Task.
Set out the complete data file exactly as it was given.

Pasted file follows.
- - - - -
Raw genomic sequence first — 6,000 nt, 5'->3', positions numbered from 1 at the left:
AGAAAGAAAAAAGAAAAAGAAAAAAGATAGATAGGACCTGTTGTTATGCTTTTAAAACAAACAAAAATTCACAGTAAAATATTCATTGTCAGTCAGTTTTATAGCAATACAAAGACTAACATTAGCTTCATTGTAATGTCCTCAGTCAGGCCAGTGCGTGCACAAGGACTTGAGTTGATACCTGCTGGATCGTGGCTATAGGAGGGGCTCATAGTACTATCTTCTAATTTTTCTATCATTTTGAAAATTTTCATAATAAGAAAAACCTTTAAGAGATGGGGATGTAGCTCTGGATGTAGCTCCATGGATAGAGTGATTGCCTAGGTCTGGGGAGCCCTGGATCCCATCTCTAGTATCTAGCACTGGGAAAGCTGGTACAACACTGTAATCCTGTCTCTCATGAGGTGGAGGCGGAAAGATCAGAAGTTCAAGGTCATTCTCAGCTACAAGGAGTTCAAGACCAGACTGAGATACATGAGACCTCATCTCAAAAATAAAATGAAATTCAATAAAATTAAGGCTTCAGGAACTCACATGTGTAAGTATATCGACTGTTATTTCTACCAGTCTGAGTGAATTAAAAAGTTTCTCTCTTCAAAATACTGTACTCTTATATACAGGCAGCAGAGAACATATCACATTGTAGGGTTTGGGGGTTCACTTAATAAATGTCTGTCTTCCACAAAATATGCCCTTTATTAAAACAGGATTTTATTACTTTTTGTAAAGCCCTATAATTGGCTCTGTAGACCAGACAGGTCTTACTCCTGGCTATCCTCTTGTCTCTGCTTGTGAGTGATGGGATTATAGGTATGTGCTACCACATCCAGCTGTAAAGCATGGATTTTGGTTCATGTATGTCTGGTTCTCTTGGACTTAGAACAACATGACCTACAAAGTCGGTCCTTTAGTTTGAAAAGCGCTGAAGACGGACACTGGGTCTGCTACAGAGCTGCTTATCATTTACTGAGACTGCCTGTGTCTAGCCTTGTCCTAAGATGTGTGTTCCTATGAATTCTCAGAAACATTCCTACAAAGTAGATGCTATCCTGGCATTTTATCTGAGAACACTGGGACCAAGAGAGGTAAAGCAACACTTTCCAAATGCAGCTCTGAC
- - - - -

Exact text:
Raw genomic sequence first — 6,000 nt, 5'->3', positions numbered from 1 at the left:
AGAAAGAAAAAAGAAAAAGAAAAAAGATAGATAGGACCTGTTGTTATGCTTTTAAAACAAACAAAAATTCACAGTAAAATATTCATTGTCAGTCAGTTTTATAGCAATACAAAGACTAACATTAGCTTCATTGTAATGTCCTCAGTCAGGCCAGTGCGTGCACAAGGACTTGAGTTGATACCTGCTGGATCGTGGCTATAGGAGGGGCTCATAGTACTATCTTCTAATTTTTCTATCATTTTGAAAATTTTCATAATAAGAAAAACCTTTAAGAGATGGGGATGTAGCTCTGGATGTAGCTCCATGGATAGAGTGATTGCCTAGGTCTGGGGAGCCCTGGATCCCATCTCTAGTATCTAGCACTGGGAAAGCTGGTACAACACTGTAATCCTGTCTCTCATGAGGTGGAGGCGGAAAGATCAGAAGTTCAAGGTCATTCTCAGCTACAAGGAGTTCAAGACCAGACTGAGATACATGAGACCTCATCTCAAAAATAAAATGAAATTCAATAAAATTAAGGCTTCAGGAACTCACATGTGTAAGTATATCGACTGTTATTTCTACCAGTCTGAGTGAATTAAAAAGTTTCTCTCTTCAAAATACTGTACTCTTATATACAGGCAGCAGAGAACATATCACATTGTAGGGTTTGGGGGTTCACTTAATAAATGTCTGTCTTCCACAAAATATGCCCTTTATTAAAACAGGATTTTATTACTTTTTGTAAAGCCCTATAATTGGCTCTGTAGACCAGACAGGTCTTACTCCTGGCTATCCTCTTGTCTCTGCTTGTGAGTGATGGGATTATAGGTATGTGCTACCACATCCAGCTGTAAAGCATGGATTTTGGTTCATGTATGTCTGGTTCTCTTGGACTTAGAACAACATGACCTACAAAGTCGGTCCTTTAGTTTGAAAAGCGCTGAAGACGGACACTGGGTCTGCTACAGAGCTGCTTATCATTTACTGAGACTGCCTGTGTCTAGCCTTGTCCTAAGATGTGTGTTCCTATGAATTCTCAGAAACATTCCTACAAAGTAGATGCTATCCTGGCATTTTATCTGAGAACACTGGGACCAAGAGAGGTAAAGCAACACTTTCCAAATGCAGCTCTGAC